West Texas Intermediate capped a fourth weekly gain as the U.S. showed signs of economic recovery and as crude inventories dropped. WTI exceeded Brent for the first time since 2010 in intraday trading.
Prices settled at a 16-month high as Moody’s Investors Service revised the U.S.’s Aaa credit-rating outlook to stable from negative. Crude supplies tumbled 27.1 million barrels in three weeks ended July 12, the most in weekly statistics dating to 1982. WTI surpassed Brent by as much as 3 cents as pipeline and rail shipments helped clear a U.S. bottleneck.
“Improved economic conditions here in the United States continue to boost the market,” said Gene McGillian, an analyst and broker at Tradition Energy in Stamford, Connecticut. “We have a tightening supply outlook. The Brent-WTI spread has moved a lot. Nothing seems to be able to stop it.”
WTI for August delivery, which expires on July 22, settled up 1 cent at $108.05 a barrel on the New York Mercantile Exchange, the highest level since March 19, 2012. Trading was 28 percent above the 100-day average for the time of day at 2:48 p.m. Prices increased 2 percent this week, extending July’s gain to 12 percent. The more-active September contract advanced 6 cents to $107.87.
Brent for September settlement slipped 63 cents, or 0.6 percent, to end the session at $108.07 a barrel on the ICE Futures Europe Exchange. Volume was 1.1 percent above 100-day average. The contract fell below WTI in intraday trading for the first time since Aug. 17, 2010. Brent settled at a 20-cent premium to the U.S. benchmark.
Growth in the U.S. economy, “while moderate,” is proceeding even as the U.S. has enacted tax increases and spending reductions that have improved the nation’s debt trajectory, Moody’s said yesterday in a statement. Moody’s assigned the negative outlook in August 2011, warning of a possible downgrade on concern that fiscal discipline was eroding and the economy was weakening.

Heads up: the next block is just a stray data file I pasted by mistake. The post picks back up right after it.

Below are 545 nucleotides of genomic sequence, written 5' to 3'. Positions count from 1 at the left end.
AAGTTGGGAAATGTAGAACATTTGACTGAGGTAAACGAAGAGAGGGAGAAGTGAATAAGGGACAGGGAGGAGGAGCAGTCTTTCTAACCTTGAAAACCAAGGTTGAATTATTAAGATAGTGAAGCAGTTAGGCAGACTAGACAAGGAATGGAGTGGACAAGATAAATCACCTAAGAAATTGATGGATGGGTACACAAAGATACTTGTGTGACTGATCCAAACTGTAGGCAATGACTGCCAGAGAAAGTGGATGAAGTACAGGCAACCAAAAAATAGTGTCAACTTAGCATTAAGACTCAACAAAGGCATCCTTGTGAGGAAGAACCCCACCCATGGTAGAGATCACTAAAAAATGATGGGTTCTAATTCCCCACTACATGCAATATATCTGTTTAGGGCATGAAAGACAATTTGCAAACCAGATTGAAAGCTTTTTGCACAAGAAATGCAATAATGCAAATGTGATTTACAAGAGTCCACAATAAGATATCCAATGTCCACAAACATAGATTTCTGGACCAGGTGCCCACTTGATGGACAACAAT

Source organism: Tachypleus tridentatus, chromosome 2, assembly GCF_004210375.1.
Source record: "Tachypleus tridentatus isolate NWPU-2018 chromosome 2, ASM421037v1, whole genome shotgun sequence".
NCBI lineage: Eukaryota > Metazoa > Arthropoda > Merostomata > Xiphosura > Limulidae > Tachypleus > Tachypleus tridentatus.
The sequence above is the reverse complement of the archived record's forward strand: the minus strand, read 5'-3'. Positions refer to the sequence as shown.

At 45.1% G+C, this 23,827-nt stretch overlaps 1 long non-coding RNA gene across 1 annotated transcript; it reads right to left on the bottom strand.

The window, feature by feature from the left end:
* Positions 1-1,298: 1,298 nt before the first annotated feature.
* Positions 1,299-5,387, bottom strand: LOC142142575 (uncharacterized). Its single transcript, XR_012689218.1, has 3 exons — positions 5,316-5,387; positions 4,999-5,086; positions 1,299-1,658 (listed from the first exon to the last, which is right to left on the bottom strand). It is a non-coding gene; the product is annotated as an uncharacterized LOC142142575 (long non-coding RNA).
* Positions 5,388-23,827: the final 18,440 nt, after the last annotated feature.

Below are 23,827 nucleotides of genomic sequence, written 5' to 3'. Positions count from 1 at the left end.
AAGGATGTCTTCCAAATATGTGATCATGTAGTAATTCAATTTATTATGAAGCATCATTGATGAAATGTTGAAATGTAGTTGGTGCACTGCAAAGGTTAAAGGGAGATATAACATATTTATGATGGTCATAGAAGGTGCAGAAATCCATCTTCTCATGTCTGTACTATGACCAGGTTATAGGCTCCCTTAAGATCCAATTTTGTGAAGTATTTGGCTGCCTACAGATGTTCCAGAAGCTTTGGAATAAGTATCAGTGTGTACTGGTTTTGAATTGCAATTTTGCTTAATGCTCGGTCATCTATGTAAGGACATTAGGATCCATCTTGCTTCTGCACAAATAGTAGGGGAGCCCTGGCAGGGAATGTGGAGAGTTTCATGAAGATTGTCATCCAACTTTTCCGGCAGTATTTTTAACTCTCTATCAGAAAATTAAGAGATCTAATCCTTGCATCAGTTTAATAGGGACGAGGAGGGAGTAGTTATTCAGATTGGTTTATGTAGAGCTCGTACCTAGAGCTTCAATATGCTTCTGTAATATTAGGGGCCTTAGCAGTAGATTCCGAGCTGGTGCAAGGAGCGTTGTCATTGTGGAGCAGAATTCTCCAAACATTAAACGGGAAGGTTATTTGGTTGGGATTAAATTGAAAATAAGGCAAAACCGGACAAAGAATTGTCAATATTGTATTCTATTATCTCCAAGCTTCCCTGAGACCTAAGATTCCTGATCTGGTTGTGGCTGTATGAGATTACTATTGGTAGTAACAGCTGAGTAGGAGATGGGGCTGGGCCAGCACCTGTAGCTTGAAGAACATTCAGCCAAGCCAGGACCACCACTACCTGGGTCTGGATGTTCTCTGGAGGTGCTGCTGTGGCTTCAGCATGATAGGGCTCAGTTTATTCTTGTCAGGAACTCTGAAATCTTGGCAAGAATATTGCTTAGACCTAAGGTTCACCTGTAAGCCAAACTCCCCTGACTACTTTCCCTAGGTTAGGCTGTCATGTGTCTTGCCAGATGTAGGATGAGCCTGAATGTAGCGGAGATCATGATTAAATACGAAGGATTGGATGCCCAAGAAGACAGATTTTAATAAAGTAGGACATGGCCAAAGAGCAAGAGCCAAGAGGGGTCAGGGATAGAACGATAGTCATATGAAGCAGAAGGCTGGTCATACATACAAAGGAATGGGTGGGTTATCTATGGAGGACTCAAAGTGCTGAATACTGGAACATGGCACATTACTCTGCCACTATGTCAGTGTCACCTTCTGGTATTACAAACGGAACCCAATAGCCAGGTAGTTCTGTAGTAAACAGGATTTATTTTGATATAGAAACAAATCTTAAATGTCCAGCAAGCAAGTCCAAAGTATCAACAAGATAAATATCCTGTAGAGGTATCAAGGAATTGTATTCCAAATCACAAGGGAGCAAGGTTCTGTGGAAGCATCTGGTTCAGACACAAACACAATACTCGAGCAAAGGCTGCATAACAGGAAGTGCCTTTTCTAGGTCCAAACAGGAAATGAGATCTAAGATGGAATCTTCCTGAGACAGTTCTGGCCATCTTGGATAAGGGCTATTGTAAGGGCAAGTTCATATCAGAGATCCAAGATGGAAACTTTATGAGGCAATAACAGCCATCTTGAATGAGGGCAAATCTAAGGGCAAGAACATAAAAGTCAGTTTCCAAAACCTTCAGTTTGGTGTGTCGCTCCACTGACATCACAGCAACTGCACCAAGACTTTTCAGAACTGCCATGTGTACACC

“We had a little bit of a risk-on trade based on economic outlook,” said Phil Flynn, senior market analyst at the Price Futures Group in Chicago. “Inventories have come down a lot.”
U.S. crude stockpiles dropped to 367 million barrels last week, the lowest level since Jan. 18, the Energy Information Administration reported July 17. Stockpiles at Cushing, Oklahoma, the biggest oil-storage hub, decreased 882,000 barrels to 46.1 million, according to the EIA, the Energy Department’s statistical arm.
The convergence between Brent, a pricing benchmark for more than half the world’s oil, and WTI shows how better pipeline networks and the use of rail have helped to unlock a supply glut at Cushing. WTI, the bellwether U.S. crude, had typically been the more expensive grade until mid-2010.
“The key factor driving WTI is the narrowing Brent-WTI spread, which is signaling the bottleneck is alleviating,” said Bill O’Grady, chief market strategist at Confluence Investment Management in St. Louis, which oversees $1.4 billion.
Crude also advanced as the dollar weakened after Federal Reserve Chairman Ben S. Bernanke damped speculation that a reduction of U.S. monetary stimulus was imminent. The currency fell as much as 0.3 percent to $1.3154 per euro from yesterday’s $1.3109. A weaker dollar boosts oil’s investment appeal.
Prices fell 0.5 percent in intraday trading on speculation this month’s gain has been excessive. WTI’s 14-day relative strength index was 75.2, staying above 70 for an 11th day, a sign that prices may decline. The streak of 11 days over 70 is the longest since 2002. Some investors start selling contracts when the reading crosses that threshold, seen as a sign that speculative buying has driven prices unreasonably high.
“The speed of the rise is too fast,” said Chris Barber, a senior analyst at Energy Security Analysis Inc. in Wakefield, Massachusetts. “Investors were a little overexuberant.”
Implied volatility for at-the-money WTI options expiring in September was 21.8 percent, compared with 20.2 percent yesterday, data compiled by Bloomberg showed.
Electronic trading volume on the Nymex was 693,771 contracts as of 3:12 p.m. It totaled 715,326 contracts yesterday, 8.5 percent above the three-month average. Open interest was 1.86 million contracts.